MICHAEL DILLON: Therefore, if a substantial number of LIRs have these certificates and implement systems so that all BGP announcements are pre filtered based upon the certificate, and if the LIR's budget inside that the budget for being a RIPE member inside the company is held in some kind of unimportant corner of the company because it's such a small amount of money and only happens once a year and they fail to pay on time because it's not terribly important, all of a sudden all Internet access for that IPS could be shut off

NIGEL TITLEY: Yes, I used to sign the RIPE payments for BT and yes this can happen.

AUDIENCE: So this is called securing the routing system?

NIGEL TITLEY: It's also called getting your payment system in decent shape. Which kind of leads into the question: Is it appropriate for the people who run the LIR in a company, is it appropriate to allow them to request such certificates or should this thing be handled at a higher level within the management of the company? Should RIPE actually be issuing them just to the administrators of an LIR or should demand that the CFO or or the legal counsel for the company sign an agreement before the certificate is issued to be sure that the people receiving the certificate understand the potential implications of it for the business?

CHAIR: That is surely an internal business process within your company?

AUDIENCE: Well, let's say that, in any company, I mean there are going to be well-run companies and less well-run and poorly run companies, and for the Internet to function, we want everybody's network to function; we don't want all the poorly run companies to keep disappearing off the network because somebody forgot to pay their bill, so I mean, the RIPE NCC should really you know kind of work for the collective good here and help poorly run companies to not make those mistakes, and in fact, one might be able to make the legal argument that RIPE NCC is actually damaging these poorly run companies by ahow long them to shoot themselves in the foot. I am not a lawyer so I don't really know if that is you know, we can see that there is a potential down side of this whole system.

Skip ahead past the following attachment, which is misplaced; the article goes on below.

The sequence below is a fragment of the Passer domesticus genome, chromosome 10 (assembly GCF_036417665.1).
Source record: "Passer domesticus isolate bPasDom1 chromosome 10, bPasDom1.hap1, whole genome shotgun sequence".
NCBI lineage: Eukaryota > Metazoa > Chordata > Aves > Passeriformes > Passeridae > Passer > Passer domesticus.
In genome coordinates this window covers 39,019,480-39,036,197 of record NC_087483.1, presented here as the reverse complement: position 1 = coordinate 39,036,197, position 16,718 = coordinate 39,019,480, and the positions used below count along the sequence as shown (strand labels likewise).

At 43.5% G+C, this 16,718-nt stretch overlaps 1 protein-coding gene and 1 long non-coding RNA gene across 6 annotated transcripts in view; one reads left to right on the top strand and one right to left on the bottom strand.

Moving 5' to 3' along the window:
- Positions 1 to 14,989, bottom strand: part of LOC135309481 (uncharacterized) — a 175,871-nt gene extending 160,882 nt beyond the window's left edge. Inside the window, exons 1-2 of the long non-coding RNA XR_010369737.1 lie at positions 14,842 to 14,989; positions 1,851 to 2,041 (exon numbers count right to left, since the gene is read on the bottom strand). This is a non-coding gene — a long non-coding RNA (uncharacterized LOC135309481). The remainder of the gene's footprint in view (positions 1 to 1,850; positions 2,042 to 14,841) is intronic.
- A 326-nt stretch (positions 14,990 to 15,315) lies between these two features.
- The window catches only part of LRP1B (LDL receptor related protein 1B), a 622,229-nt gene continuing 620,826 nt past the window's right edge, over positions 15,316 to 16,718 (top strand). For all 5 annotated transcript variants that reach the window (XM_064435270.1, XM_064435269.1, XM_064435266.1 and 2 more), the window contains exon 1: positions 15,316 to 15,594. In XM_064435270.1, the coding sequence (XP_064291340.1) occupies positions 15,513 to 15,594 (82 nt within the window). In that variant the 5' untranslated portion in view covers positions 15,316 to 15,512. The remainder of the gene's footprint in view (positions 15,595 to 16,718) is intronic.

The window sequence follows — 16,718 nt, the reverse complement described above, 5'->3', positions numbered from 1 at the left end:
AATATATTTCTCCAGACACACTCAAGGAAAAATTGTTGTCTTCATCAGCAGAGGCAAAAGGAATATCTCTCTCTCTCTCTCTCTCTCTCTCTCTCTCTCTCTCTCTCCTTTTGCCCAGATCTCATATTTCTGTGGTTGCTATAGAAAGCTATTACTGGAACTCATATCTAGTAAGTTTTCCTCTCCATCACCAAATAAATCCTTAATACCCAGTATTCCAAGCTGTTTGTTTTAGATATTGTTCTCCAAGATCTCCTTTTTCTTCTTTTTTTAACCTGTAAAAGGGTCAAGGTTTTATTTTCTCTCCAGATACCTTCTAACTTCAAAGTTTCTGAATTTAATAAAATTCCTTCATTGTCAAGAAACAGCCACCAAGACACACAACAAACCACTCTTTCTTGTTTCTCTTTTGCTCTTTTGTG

NIGEL TITLEY: There is always a potential down side of not paying your bills.


CHAIR: You know, I think I see the point, but I don't think we need to have this go back and forth any further because, well, yes, there is there is there might be a problem here but, on the other hand, we might want to encourage timely payment, and I know that the NCC is not that strict about it, so, usually, you don't lose your address space if you don't if you are overdue for one day or so, so you need to be serious about nonpayment to really get hit. But there was a comment from Lutz then I think Daniel and Hans.

AUDIENCE: I had the same question about entities certificate or DNS signature is broken yesterday. Yes it's intentional, routing systems should routes which are not certified. It's intentional. Has to be so. Otherwise, we have the problem as the old ERX assignments, nobody is available, nobody is responsible, we do not get anything. Routing has to be cut for such he be entries.

AUDIENCE: To Michael and to Lutz, Daniel with RIPE NCC hat on. Yes, I think Michael's concerns are valid, I think they should be brought up here. At the NCC when we were looking at this and when the task force was looking at this, this came up and it's quite clear that a lot of education and other activities need to be done to actually tell people what it is that they are getting into, and that is part of the programme. Yes, I think Nigel is also correct to say it's how this is inside companies, it's an internal business matter, so we can't go and dictate that or even make too strong suggestions but we can say these things are important. I think it's not up to the NCC to say how the certificates are being used.